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Pinkerton Avocado - Grafted

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Large sized pear shaped fruit with a green pebble  skin, easy to peel. Rich and creamy flesh with high oil content and more distinctive and pronounced avocado flavours. It has smaller seed ratio to flesh. The fruit  ripens when the skin is deeper green. Fruit size is from 300 to 450g. Quite cold tolerant. Love the coastal area. 

Light yellow/green flowers appear in abundance on the end of the branches in spring. 'A’ Type; not a tall plant, reasonably dwarf size so easy to manage, early producer and very productive and highly sought after. Does not need two plant to fruit but having another variety closeby helps with cross pollination and fruit set and gives tastier fruit.  In the cooler climates opening and closing of the flower tends to overlap therefore making them more self-fertile. Bees and flies are the pollinators. Cross pollination with Bacon, Fuerte or Edranol will improve fruit set. Grafted onto Zutano rootstock.

Harvest - August to October. Fruiting will begin 1-3 years from planting. The fruit take 9-12 months to mature depending on the variety and the amount of heat during the year. At maturity pick fruit and ripen at room temperature.

Most of the grafted Avocado plants will start flowering as early as 18 months when planted in the ground or in a planter box and given the right conditions and care.

Plant Care 

Avocados need to be planted in a warm, sheltered sunny position. Protect the plant from wind when young. Avocado plants are very salt tolerant.

Avocados do not need too much water; the winter and spring rainfall is probably sufficient but give them a lot more water in summer. It is important to not let the young plant dry out or sit in the water. They don’t like wet feet.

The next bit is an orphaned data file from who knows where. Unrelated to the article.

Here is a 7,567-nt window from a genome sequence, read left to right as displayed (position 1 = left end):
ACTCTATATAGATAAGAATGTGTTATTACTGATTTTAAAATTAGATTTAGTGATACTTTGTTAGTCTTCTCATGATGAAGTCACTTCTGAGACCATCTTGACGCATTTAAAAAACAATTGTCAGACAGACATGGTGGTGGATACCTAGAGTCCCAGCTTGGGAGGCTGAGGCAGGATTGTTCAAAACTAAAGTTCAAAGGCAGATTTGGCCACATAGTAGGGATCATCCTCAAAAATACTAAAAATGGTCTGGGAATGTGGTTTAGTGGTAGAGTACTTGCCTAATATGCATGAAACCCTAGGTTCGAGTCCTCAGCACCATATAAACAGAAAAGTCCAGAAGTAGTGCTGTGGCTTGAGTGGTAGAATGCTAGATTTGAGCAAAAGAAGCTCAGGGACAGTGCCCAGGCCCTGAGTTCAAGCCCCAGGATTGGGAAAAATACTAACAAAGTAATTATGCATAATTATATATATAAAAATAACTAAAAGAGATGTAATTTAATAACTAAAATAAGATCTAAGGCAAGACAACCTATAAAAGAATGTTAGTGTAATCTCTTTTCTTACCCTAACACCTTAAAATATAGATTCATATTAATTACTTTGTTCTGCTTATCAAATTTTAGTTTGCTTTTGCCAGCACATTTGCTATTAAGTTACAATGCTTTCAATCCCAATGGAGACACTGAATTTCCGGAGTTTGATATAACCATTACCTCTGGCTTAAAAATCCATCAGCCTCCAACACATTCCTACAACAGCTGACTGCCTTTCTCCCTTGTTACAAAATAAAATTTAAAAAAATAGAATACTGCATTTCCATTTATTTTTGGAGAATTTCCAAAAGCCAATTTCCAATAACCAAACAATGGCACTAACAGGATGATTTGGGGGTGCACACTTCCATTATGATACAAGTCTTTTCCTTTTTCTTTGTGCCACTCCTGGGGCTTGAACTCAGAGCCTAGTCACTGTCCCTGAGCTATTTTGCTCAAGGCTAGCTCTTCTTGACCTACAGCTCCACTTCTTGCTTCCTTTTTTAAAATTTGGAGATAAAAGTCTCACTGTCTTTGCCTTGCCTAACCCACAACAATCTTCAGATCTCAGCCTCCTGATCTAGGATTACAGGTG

Avocados are suitable for any free draining soil. If planting in clay soils incorporate a clay breaker prior to planting. If planting in a pot or planter box, add some scoria at the bottom of the pot or planter for a good drainage system. It is also best to plant them on the mound.

Avocados are shallow rooting, therefore stake young plants and mulch well to protect the surface roots and retain moisture. In the home garden you can let one of the rootstock suckers grow as a pollinator. But you must control this sucker otherwise it could take over and kill the main plant.

Fertilise your avocado plant every 3-4 months during the growing season. Feed the young trees with 100gms of high Nitrogen fertiliser per application. Gradually increase the rate for older trees. Organic fertiliser in early spring like chicken manure will help soil texture and improve the plant tolerance to Phytophthora (root disease).

We recommend to prune the plant in April each year and to keep them up to 2 to 3 metres high so it’s easier to harvest the fruit and to maintain the desired shape and size if you do not have a large garden size.

Avocados can be planted close to each other to encourage cross pollination and early fruiting.

Avocados are prone to pests such as Phytophthora. Keep an eye on the young plants. Grafted plants can start bearing fruit as early as 18 months with the right conditions and care. They are frost tender, especially while young, so protect with frost cloth. Hardy to -2 to -3°C once established.

Add blood and bone in and around the hole prior to planting. When planting try to minimise any disturbances to the root system.